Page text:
The Challenge of 3D All Solid State Li-Ion Battery

Wednesday, October 14, 2015: 11:40
101-C (Phoenix Convention Center)
A. A. Talin (Sandia National Laboratories), D. Ruzmetov (NIST), P. Haney (NIST Gaithersburg), A. Kolmakov (NIST Gaithersburg), A. C. Kozen, A. Pearse, K. Gregorczyk, T. Schmitt (University of Maryland), and G. W. Rubloff (University of Maryland)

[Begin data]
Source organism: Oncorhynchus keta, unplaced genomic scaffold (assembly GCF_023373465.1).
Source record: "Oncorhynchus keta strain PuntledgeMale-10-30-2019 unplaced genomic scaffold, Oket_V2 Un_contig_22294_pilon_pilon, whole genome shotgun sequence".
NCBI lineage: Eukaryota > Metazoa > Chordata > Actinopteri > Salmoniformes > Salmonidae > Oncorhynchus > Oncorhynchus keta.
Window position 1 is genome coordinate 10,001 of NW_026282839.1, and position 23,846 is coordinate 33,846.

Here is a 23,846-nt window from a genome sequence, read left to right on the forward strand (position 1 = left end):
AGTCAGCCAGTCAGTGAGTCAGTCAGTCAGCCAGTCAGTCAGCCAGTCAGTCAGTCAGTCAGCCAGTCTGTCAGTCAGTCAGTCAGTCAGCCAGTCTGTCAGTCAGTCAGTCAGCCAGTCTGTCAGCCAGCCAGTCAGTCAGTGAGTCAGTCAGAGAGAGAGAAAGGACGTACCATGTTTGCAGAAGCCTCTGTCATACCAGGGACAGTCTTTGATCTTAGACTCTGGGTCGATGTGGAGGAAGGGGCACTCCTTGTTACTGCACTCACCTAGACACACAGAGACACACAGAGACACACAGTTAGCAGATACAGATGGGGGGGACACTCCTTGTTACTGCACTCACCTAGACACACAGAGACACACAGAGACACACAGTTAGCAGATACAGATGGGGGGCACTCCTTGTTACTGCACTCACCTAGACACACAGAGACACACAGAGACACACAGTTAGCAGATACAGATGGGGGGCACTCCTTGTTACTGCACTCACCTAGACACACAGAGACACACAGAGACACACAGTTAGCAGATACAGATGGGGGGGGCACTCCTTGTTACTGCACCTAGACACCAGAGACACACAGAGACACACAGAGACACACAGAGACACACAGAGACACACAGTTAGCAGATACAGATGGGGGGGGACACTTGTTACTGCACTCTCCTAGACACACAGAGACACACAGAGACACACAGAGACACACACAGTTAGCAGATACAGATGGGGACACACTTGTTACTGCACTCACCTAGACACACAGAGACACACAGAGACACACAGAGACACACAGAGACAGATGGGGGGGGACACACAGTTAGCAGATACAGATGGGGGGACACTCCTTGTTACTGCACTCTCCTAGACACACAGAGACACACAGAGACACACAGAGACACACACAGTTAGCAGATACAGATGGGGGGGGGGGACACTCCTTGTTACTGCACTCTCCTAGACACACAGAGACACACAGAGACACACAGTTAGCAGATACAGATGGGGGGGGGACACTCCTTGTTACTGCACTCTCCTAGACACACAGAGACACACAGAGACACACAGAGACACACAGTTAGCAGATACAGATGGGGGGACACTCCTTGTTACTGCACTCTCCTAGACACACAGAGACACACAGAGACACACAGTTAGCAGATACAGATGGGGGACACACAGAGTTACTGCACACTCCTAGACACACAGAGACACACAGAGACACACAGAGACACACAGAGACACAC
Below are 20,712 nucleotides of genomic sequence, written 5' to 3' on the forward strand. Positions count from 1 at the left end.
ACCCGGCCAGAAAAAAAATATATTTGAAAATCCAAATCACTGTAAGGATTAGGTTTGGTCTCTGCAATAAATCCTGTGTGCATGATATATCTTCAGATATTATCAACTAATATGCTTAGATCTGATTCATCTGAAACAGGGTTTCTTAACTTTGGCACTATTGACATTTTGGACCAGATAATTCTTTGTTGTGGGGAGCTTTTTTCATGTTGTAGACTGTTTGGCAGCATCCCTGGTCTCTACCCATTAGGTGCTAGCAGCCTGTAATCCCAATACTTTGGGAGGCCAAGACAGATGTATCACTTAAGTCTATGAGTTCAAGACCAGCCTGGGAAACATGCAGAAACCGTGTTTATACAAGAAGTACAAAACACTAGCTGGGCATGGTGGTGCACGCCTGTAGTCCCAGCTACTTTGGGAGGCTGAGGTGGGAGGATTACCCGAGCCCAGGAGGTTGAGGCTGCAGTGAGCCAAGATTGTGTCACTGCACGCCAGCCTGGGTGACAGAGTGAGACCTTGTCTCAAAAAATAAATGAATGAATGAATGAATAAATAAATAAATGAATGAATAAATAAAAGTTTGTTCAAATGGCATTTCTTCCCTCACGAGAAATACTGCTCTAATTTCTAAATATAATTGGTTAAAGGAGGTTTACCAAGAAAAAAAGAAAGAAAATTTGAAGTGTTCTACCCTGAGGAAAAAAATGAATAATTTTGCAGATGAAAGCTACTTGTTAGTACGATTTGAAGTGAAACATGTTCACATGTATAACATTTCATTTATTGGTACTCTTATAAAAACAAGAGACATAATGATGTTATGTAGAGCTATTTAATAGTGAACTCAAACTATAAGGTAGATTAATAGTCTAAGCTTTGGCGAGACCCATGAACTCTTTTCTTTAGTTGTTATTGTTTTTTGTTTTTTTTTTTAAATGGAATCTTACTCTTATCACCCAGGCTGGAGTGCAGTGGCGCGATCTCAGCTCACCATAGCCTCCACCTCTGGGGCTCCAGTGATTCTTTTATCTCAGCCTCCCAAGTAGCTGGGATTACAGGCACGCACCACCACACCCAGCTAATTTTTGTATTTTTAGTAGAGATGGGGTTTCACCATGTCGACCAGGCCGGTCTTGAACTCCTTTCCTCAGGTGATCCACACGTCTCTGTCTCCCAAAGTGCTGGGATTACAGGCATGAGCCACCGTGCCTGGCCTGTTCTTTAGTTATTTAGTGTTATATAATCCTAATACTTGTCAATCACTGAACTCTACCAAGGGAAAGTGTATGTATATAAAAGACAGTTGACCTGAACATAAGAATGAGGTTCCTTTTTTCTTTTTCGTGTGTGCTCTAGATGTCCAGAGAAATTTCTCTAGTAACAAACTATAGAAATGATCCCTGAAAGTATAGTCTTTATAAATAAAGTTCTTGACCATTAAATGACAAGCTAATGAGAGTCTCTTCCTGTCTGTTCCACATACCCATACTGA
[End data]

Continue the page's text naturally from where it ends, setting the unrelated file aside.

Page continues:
Demonstration of all-solid state 3-dimensional (3D) Li-ion batteries has been a long standing goal for numerous researchers in the battery community interested in developing high power and high areal energy density storage solutions for variety of applications. The basic idea is to use the 3D geometry to maximize the volume of active material per unit area, while keeping its thickness sufficiently small to allow for fast Li diffusion. The 3D approach also leads to high electrode/electrolyte interface area, which should prove beneficial by lowering the local current density and therefore the charge transfer resistance, assuming that the interface is stable against parasitic reactions and breakdown. While simple conceptually, realizing working all solid state Li ion batteries has proven to be a significant challenge.  Specifically, the physical vapor deposition processes which have been successfully implemented for planar, thin film solid state Li ion batteries, fail miserably when applied to 3D substrates, particularly with high aspect ratio features. In our presentation, we will describe the structure and performance of all solid state 3D Li ion batteries fabricated by physical vapor deposition.  Although these can be charged and discharged at low C-rates, their capacity decreases rapidly at higher C-rates. In our presentation we will discuss the underlying reasons for the poor performance and demonstrate how these problems can be addressed using atomic layer deposition, a thin film deposition method compatible with high aspect ratio geometries.